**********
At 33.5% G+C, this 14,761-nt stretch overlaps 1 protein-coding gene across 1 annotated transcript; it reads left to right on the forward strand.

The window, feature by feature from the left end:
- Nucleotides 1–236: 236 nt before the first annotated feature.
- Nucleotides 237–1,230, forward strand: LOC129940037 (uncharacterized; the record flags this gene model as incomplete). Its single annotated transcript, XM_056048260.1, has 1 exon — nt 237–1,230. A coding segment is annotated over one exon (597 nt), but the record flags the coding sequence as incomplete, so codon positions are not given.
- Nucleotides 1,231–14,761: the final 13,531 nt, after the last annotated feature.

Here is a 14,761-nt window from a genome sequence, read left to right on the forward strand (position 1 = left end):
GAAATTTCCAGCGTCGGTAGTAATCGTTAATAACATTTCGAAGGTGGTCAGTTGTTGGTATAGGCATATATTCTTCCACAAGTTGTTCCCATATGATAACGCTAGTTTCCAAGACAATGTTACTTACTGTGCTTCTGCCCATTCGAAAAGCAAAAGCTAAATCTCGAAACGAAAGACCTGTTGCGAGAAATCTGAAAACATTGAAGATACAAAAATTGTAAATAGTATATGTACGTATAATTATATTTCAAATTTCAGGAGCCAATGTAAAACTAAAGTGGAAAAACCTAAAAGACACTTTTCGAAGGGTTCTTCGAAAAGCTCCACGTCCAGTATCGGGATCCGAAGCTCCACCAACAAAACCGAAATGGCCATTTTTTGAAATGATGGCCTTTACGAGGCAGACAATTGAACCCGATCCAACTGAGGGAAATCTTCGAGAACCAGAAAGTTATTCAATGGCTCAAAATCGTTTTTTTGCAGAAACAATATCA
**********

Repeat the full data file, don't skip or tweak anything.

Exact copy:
At 33.5% G+C, this 14,761-nt stretch overlaps 1 protein-coding gene across 1 annotated transcript; it reads left to right on the forward strand.

The window, feature by feature from the left end:
- Nucleotides 1–236: 236 nt before the first annotated feature.
- Nucleotides 237–1,230, forward strand: LOC129940037 (uncharacterized; the record flags this gene model as incomplete). Its single annotated transcript, XM_056048260.1, has 1 exon — nt 237–1,230. A coding segment is annotated over one exon (597 nt), but the record flags the coding sequence as incomplete, so codon positions are not given.
- Nucleotides 1,231–14,761: the final 13,531 nt, after the last annotated feature.

Here is a 14,761-nt window from a genome sequence, read left to right on the forward strand (position 1 = left end):
GAAATTTCCAGCGTCGGTAGTAATCGTTAATAACATTTCGAAGGTGGTCAGTTGTTGGTATAGGCATATATTCTTCCACAAGTTGTTCCCATATGATAACGCTAGTTTCCAAGACAATGTTACTTACTGTGCTTCTGCCCATTCGAAAAGCAAAAGCTAAATCTCGAAACGAAAGACCTGTTGCGAGAAATCTGAAAACATTGAAGATACAAAAATTGTAAATAGTATATGTACGTATAATTATATTTCAAATTTCAGGAGCCAATGTAAAACTAAAGTGGAAAAACCTAAAAGACACTTTTCGAAGGGTTCTTCGAAAAGCTCCACGTCCAGTATCGGGATCCGAAGCTCCACCAACAAAACCGAAATGGCCATTTTTTGAAATGATGGCCTTTACGAGGCAGACAATTGAACCCGATCCAACTGAGGGAAATCTTCGAGAACCAGAAAGTTATTCAATGGCTCAAAATCGTTTTTTTGCAGAAACAATATCA